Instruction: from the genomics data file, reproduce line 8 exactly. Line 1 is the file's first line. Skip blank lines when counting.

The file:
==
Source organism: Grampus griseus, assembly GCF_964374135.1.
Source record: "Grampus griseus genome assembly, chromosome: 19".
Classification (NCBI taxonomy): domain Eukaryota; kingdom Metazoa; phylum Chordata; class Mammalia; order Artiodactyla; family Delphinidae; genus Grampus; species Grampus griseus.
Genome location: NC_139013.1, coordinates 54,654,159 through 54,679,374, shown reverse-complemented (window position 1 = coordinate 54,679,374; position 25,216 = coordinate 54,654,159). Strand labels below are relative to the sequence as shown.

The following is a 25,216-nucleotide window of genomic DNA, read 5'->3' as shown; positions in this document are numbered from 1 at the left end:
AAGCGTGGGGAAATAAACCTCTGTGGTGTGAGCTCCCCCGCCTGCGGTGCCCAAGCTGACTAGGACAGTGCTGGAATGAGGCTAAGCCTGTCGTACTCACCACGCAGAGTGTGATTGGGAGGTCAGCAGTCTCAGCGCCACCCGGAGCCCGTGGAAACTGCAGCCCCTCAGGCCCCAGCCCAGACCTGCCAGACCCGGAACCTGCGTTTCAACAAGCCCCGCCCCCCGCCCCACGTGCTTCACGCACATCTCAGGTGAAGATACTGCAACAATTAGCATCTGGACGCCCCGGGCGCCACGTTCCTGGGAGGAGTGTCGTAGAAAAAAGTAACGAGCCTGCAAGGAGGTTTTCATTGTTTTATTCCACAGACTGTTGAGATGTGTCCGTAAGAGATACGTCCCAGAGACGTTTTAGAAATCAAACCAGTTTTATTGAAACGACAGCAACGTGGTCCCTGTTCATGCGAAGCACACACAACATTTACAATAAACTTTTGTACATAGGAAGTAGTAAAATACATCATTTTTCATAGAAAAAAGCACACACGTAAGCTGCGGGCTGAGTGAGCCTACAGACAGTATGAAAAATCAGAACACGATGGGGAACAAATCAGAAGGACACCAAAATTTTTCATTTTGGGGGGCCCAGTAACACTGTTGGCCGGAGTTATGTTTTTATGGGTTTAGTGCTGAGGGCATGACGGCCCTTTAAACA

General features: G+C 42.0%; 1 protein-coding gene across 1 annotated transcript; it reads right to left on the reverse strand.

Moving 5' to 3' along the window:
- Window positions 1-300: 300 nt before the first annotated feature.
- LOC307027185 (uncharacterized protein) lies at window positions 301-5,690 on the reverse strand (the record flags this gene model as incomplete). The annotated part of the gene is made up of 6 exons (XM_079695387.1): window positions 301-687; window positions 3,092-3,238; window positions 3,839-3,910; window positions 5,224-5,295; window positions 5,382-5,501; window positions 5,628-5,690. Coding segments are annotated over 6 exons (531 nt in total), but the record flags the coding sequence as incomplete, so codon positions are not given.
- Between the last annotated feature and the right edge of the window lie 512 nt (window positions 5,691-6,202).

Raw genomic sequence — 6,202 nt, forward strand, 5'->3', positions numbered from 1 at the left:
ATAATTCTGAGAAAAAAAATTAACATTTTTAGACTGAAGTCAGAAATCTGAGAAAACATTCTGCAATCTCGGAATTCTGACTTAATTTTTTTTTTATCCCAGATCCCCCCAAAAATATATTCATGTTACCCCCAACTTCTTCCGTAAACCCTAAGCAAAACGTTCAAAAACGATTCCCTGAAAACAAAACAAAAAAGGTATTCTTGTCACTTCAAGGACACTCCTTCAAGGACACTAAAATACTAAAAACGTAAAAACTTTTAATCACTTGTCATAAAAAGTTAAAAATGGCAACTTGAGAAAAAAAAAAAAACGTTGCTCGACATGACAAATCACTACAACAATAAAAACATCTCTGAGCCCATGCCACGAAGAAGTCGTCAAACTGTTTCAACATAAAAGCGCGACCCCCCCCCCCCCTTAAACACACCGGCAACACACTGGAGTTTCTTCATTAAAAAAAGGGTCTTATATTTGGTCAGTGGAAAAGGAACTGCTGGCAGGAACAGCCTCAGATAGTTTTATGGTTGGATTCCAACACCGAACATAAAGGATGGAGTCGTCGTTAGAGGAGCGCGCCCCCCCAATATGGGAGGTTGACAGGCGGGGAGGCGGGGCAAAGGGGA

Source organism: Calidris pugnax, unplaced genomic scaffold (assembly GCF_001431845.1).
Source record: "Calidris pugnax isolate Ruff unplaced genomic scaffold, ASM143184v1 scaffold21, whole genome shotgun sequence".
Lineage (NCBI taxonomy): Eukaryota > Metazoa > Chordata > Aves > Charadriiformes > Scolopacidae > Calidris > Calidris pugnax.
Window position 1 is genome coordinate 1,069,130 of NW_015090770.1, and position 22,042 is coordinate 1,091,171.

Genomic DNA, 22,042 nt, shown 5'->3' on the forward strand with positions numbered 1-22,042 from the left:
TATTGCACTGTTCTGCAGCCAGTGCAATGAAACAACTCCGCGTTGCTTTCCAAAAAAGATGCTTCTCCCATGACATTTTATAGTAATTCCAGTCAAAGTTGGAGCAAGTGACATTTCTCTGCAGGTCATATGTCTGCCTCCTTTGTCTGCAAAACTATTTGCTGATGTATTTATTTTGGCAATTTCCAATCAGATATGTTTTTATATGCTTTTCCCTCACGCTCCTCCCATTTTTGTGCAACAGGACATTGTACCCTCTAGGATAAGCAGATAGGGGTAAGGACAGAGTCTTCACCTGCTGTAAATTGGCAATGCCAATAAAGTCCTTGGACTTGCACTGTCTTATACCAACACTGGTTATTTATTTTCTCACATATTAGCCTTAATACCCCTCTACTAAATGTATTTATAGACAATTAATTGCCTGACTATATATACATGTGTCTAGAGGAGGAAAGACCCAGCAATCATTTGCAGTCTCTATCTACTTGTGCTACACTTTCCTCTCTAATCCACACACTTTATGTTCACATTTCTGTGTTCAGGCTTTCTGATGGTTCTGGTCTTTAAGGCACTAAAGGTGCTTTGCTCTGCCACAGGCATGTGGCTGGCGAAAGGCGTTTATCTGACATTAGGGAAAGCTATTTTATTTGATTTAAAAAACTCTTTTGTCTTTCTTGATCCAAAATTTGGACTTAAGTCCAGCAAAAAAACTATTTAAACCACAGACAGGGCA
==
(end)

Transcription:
Moving 5' to 3' along the window: